“I’m a Texas girl, from Dallas, more specifically. I grew up in a very accepting environment; outside of my home and inside my home my parents and sister always let me know that I was loved no matter how oddball-ish people thought I was. But you know how it gets once you get to junior high, and you start noticing who’s popular, who’s cool, and how others perceive you. You know how it is. I always had great friends who, along with me, weren’t cool and popular and we loved each other for who we were. Still do! But as someone who was often the only black person in her class, who’s parents never (ever!) bought me the clothes that everyone else was wearing, who was accused by peers of “trying to be white”, I wanted to fit in so frickin’ hard. And no matter how much I tried, it never worked. It just made me stick out more, and not in a good way. So I gave up. And it was the best decision I ever made.
It was only about four years ago that fully grown me became interested in pursuing an acting career. A little of the way into it, I was told that I’ll definitely never book a national commercial with a major food brand because of my diastema – the gap in between my two front teeth. The person who said this suggested I get a temporary tooth-filler. I know they only meant well, and yeah, okay, you can drive a truck through that thang, but I’ve never had a problem with my two front teeth. And anyone who does have a problem with my teeth, my kinky hair, my stretchmarks, or my enthusiastic Harry Potter obsession, can continue to stay uncomfortable with my presence. I’m not about to go back to those days of desiring to conform, of feeling so uncomfortable in my own skin.
I’m a grown-ass woman, and I refuse to be held back and put inside the boxes that society has picked out for me just because of what I look like. I refuse to accommodate other people’s insecurities. Shoutout to Issa Rae’s for having the vision of “Awkward Black Girl” and carrying it out – I see myself in it, and I know there’s other quirky, “different” black girls out there who identify with it too! As a black actress, I will use my talent to reject the status quo when it comes to the representation of black women, and I’m gonna have the kooky career that I want. I will arrive at commercial auditions without a gap space filler between my two front teeth. I will follow the example of actors like Jessie Williams and speak out against injustice in the film industry and society at large. I will follow the lead of directors like Ava DuVernay and not ask for permission to shine, and not ask for validation when I do. I am Oddboddie!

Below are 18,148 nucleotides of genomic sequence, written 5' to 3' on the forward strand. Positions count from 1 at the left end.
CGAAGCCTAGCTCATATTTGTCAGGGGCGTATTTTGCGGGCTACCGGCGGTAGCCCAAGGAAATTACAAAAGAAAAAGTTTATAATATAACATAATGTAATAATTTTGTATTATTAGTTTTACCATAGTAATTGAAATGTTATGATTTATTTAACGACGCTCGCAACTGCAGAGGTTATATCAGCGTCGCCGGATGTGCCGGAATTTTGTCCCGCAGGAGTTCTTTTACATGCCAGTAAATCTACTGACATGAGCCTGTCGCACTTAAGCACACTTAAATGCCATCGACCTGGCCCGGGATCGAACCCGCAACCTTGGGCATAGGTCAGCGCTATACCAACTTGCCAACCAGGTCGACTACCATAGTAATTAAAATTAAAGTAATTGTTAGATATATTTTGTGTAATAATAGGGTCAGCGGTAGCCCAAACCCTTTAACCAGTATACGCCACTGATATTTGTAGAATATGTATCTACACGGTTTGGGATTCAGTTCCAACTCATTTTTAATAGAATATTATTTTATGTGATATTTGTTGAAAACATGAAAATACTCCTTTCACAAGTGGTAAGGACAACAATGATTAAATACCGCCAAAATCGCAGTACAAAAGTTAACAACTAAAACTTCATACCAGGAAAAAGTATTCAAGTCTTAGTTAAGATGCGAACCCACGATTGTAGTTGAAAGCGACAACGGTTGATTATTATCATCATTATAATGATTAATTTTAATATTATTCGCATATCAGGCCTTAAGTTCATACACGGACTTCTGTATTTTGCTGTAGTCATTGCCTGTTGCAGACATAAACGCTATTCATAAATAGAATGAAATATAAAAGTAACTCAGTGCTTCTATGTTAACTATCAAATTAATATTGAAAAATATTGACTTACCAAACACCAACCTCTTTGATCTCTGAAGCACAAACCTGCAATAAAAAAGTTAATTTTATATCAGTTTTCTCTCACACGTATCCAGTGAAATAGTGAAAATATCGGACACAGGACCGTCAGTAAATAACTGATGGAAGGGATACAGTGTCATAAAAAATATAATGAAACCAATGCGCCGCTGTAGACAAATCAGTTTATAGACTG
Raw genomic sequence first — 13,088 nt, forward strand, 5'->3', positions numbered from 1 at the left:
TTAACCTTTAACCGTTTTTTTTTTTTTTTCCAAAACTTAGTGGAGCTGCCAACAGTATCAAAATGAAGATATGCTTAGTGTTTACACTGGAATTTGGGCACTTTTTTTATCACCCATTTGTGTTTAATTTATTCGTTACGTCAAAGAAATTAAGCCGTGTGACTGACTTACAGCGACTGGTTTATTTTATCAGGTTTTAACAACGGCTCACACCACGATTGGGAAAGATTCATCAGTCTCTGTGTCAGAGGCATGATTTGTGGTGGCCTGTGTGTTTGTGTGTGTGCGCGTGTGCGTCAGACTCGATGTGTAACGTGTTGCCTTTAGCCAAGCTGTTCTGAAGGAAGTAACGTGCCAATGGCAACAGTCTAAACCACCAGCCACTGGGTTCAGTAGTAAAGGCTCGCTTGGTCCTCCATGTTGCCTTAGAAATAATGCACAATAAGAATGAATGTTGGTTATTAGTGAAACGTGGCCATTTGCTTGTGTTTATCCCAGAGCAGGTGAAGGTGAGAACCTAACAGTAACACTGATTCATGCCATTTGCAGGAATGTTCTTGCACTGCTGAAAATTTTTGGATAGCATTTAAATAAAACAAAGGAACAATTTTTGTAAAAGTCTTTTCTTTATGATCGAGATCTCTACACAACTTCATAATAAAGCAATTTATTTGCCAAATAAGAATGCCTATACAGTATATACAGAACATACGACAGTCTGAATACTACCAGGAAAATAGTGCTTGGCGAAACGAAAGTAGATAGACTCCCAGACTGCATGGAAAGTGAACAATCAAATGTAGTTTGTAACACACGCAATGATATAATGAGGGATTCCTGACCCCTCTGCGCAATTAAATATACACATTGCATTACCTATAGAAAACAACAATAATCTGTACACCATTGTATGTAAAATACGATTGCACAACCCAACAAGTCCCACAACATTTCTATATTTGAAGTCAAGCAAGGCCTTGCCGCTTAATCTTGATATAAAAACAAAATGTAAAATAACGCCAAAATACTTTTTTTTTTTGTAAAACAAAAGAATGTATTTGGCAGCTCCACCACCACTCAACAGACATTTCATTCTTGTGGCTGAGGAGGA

When you feel like you stick out like a sore thumb, accepting yourself as you are can be so very hard. But in a world like this and in a society like ours, when you’re a black female oddball, self-care and acceptance is the most revolutionary thing you can do. So do it girl!”
– Alexandria Boddie
Editor’s Note: What do you get when you’re just hanging out and having a conversation over plates of Greek takeout about Black self-love and inspiring Black artists who challenge us to live our lives to the edge and back? This impromptu shoot. We are immensely encouraged by talented women like Issa Rae, Ava DuVernay and men like Jessie Williams who, in sharing their authentic selves, help to uplift and celebrate the diversity and beauty of Black people. #YouAreBeautiful #WeAreBeautiful
The Face: Alexandria Boddie. The Photography: Angel Jordan. The Model Direction: Nikia Phoenix.